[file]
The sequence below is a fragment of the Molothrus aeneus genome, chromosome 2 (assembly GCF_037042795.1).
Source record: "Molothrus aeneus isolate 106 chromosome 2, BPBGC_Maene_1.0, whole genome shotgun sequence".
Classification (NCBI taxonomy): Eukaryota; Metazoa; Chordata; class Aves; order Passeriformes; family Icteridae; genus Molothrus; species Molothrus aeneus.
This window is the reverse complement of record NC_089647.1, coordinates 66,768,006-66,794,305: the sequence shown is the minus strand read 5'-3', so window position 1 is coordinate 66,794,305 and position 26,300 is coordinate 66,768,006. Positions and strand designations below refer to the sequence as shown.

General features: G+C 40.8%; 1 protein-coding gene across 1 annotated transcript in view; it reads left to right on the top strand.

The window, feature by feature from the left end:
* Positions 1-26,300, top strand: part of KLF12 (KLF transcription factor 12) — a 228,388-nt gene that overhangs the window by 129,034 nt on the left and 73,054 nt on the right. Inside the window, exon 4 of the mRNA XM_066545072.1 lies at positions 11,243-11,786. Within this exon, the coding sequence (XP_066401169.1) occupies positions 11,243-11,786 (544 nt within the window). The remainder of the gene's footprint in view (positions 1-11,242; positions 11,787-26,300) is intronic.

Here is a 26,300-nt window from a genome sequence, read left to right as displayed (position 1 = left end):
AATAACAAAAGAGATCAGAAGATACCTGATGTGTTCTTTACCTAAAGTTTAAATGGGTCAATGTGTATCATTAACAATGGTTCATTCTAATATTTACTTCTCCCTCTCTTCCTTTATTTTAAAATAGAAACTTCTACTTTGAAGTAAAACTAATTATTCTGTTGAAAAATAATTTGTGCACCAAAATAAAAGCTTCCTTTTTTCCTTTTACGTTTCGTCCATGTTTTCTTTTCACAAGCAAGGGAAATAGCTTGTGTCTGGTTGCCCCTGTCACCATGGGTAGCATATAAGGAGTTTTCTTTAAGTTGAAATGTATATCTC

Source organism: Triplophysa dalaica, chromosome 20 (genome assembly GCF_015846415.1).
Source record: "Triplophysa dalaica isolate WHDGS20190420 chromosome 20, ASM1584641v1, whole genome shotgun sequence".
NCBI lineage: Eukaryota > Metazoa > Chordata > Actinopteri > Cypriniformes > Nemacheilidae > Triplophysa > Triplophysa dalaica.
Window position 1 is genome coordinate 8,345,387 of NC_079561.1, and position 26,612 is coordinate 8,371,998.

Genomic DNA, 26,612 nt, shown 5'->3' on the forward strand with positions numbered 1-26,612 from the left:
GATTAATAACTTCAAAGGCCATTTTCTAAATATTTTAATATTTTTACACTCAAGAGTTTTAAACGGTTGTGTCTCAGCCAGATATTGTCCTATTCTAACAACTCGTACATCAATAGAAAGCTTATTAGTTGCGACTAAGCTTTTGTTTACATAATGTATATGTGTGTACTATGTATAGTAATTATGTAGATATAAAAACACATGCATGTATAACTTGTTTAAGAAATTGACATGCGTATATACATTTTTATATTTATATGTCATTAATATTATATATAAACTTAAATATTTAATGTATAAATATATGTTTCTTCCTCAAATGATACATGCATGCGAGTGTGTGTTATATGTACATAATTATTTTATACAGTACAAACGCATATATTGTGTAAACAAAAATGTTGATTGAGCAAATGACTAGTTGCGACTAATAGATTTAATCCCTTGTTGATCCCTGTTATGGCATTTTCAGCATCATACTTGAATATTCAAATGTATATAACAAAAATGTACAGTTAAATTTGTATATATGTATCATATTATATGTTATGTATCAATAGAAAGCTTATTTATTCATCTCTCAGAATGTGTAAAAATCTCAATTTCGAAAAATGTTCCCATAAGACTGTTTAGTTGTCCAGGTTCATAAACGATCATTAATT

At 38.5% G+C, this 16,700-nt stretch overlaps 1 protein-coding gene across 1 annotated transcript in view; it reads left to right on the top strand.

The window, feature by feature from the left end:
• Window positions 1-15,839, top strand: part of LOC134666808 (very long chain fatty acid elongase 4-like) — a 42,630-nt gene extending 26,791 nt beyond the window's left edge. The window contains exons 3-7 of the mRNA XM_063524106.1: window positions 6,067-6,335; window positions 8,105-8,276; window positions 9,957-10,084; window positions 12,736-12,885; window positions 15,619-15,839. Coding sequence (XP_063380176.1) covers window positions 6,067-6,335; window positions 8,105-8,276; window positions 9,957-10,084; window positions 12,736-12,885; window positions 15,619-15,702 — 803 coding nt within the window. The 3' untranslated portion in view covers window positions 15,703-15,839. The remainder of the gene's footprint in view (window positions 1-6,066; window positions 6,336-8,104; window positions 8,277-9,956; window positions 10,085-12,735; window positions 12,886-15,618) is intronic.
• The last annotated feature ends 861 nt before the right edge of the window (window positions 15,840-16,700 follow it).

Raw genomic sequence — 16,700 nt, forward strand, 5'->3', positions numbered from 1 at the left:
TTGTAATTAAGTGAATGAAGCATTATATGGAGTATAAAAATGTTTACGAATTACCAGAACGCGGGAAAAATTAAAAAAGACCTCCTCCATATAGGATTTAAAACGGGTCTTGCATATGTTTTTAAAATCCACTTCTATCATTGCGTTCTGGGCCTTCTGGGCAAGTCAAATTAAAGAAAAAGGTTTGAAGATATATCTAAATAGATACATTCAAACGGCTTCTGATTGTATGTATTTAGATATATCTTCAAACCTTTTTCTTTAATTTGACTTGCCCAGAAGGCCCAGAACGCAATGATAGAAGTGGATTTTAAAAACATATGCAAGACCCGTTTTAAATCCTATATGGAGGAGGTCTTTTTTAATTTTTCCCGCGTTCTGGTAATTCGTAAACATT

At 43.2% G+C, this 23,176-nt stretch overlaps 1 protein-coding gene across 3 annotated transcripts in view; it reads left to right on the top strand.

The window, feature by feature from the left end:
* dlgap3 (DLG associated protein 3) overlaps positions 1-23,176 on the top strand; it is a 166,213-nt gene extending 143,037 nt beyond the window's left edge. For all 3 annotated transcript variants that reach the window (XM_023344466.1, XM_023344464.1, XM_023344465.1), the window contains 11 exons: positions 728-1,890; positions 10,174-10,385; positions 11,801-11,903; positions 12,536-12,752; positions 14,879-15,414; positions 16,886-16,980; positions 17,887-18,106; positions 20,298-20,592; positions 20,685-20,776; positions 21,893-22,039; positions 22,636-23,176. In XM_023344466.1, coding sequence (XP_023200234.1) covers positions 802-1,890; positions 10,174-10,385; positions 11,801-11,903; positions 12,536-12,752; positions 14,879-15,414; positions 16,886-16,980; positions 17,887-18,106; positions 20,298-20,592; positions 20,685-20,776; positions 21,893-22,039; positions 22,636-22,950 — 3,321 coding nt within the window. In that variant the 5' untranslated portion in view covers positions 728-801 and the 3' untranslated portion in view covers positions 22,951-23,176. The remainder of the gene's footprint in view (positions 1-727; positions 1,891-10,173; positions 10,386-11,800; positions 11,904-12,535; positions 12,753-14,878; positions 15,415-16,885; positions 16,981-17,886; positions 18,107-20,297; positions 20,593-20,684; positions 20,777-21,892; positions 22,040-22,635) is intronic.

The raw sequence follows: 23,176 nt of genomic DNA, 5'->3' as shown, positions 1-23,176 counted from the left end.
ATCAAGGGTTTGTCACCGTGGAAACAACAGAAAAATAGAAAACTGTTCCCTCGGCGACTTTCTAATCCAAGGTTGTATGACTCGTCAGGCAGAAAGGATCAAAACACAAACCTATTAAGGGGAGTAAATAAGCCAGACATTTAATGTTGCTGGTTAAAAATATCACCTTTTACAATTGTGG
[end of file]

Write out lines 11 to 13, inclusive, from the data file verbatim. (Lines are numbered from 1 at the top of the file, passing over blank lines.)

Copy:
Source record: "Triplophysa dalaica isolate WHDGS20190420 chromosome 20, ASM1584641v1, whole genome shotgun sequence".
NCBI lineage: Eukaryota > Metazoa > Chordata > Actinopteri > Cypriniformes > Nemacheilidae > Triplophysa > Triplophysa dalaica.
Window position 1 is genome coordinate 8,345,387 of NC_079561.1, and position 26,612 is coordinate 8,371,998.